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Manta Rays

Manta rays are on the top of most divers’ bucket lists. They were certainly on mine for a long while before I had the privilege of being graced by a manta’s presence. I’ve been on several tours where the chance of seeing mantas was highly likely, like in Bali, Australia, and Mexico, but it wasn’t until I was out on the water every day in South Africa that I finally got to experience my first manta.

There are two subspecies of manta ray, discovered only in 2008 (they were previously thought to be the same species), and I had the pleasure of swimming with both the reef manta and the giant oceanic manta in Sodwana Bay, South Africa. The reef manta tends to stick to the Indo-Pacific coast and is much smaller, with a wingspan of only 11 feet (just over 3 meters), while the giant oceanic manta has a wingspan of 29 feet (almost 9 meters), and is found far from land in all oceans. It was an honor to experience both subspecies.

Just a few months later, on Mermaid Week Maldives with Mermaid Kat, my manta experiences were enhanced even further when I got to dive with several mantas at a time! We even had a manta visit our boat at night and several mermaids got in for a night swim with the gentle giant.

Oceanic mantas prefer to be alone or in small groups but congregate to feed. Both subspecies are filter feeders, meaning they swim with their mouth open, drawing in water filled with yummy zooplankton and krill. The food is then separated from the water with the help of their gill plates, which are rows of tiny rakes that line the manta’s mouth. Manta rays are known for their unique ways of feeding - and I was lucky enough to see both methods first hand!

The first fun way of feeding was observed during that night the manta came to swim with us behind the boat. The manta was continuously doing somersaults to stay in a single spot that was packed with krill and zooplankton. This gave us mermaids and our photographers plenty of time to get pictures with the manta as he kept spinning off the back of the boat for hours eating away. Being sure to give him his space of about 3 meters, we tossed and turned in the ocean with this magnificent creature until we’d had our fill.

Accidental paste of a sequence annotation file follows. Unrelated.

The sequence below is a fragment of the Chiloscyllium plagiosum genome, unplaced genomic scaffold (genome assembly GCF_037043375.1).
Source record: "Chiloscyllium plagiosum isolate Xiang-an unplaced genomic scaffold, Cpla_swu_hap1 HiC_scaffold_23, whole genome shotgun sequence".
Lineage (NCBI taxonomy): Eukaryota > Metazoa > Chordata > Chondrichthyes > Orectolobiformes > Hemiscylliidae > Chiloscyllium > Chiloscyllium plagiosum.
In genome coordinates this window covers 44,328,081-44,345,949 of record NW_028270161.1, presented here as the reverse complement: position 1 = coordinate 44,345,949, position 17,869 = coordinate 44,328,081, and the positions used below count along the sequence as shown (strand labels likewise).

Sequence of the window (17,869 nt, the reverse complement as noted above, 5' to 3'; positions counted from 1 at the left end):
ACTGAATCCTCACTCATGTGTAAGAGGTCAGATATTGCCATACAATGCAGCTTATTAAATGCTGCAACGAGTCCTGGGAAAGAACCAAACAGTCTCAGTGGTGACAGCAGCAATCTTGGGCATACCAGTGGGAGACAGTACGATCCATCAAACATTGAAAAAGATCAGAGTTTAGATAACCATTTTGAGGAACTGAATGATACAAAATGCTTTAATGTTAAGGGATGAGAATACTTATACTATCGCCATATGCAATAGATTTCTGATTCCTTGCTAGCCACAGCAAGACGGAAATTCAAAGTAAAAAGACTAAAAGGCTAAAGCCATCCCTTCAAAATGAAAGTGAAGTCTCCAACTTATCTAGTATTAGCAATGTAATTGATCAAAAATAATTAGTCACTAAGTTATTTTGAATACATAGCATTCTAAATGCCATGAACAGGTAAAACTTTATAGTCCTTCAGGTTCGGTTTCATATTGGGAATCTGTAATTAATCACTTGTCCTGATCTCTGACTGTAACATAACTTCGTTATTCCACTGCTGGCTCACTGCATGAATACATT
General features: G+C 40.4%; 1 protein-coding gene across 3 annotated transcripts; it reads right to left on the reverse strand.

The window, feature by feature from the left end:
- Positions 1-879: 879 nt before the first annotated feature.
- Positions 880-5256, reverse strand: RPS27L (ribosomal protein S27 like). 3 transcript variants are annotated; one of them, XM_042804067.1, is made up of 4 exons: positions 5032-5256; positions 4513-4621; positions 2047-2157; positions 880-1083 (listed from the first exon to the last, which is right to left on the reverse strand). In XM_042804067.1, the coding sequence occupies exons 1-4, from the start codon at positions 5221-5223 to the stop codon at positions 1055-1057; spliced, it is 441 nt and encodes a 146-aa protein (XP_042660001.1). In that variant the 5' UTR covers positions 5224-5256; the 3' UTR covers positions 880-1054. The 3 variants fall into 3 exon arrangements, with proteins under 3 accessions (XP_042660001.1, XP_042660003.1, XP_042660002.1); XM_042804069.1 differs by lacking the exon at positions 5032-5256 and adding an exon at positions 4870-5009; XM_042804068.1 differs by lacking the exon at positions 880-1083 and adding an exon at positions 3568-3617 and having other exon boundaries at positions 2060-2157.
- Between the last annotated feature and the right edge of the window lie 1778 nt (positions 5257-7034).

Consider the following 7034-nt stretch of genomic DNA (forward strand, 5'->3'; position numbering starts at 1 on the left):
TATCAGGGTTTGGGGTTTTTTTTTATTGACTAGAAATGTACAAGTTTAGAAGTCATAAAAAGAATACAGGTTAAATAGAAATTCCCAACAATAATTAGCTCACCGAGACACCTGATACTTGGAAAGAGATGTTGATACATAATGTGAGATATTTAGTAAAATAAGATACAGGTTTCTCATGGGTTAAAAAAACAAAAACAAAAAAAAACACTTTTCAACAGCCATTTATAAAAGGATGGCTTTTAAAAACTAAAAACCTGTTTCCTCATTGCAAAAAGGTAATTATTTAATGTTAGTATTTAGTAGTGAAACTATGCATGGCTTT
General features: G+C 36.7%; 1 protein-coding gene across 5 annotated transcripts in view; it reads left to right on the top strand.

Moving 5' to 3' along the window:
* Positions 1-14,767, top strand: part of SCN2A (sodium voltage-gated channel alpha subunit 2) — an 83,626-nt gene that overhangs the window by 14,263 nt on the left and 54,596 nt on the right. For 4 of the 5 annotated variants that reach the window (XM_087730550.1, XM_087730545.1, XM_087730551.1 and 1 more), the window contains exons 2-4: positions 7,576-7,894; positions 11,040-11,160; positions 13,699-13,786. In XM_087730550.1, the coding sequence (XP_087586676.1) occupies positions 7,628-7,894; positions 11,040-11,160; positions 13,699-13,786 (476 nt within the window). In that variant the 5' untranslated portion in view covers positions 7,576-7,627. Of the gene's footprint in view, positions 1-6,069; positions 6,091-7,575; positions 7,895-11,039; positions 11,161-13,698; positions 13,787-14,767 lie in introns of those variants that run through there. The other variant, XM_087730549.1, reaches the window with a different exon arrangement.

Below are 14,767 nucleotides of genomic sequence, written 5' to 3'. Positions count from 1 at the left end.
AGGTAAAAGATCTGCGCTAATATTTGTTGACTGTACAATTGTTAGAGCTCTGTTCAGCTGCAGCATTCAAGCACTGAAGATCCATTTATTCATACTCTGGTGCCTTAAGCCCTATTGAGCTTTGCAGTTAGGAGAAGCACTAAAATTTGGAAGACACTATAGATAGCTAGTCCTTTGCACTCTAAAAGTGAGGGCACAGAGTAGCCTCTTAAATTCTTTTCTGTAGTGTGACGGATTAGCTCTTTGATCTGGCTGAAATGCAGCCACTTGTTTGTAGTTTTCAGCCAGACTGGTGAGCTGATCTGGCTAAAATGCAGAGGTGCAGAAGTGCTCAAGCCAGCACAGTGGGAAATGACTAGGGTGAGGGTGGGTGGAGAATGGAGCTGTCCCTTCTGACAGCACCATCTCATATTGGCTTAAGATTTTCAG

The other common way mantas like to feed was spotted on our daily dives. This method is called chain feeding, and occurs when manta rays follow each other in a circle. This creates a cyclone effect which traps food in the spiral, allowing them to filter feed with their mouths open in a rich environment.

Manta rays also like to visit cleaning stations regularly. They even remember which one they like and return to the same cleaning station over and over! At the cleaning station, they stay still while cleaner fish remove parasites and dead skin from their bodies. Manta rays are highly intelligent, as proven by their memory to return to the same cleaning station. In fact, they have the largest brain-to-size ratio of any cold-blooded fish! They use smell and visual cues to create mental maps of their environment, which demonstrates their highly developed long term memory. There have also been studies that illustrate that manta rays can recognize themselves in mirrors! This shows a high cognitive function, similar to that of elephants, monkeys, and dolphins!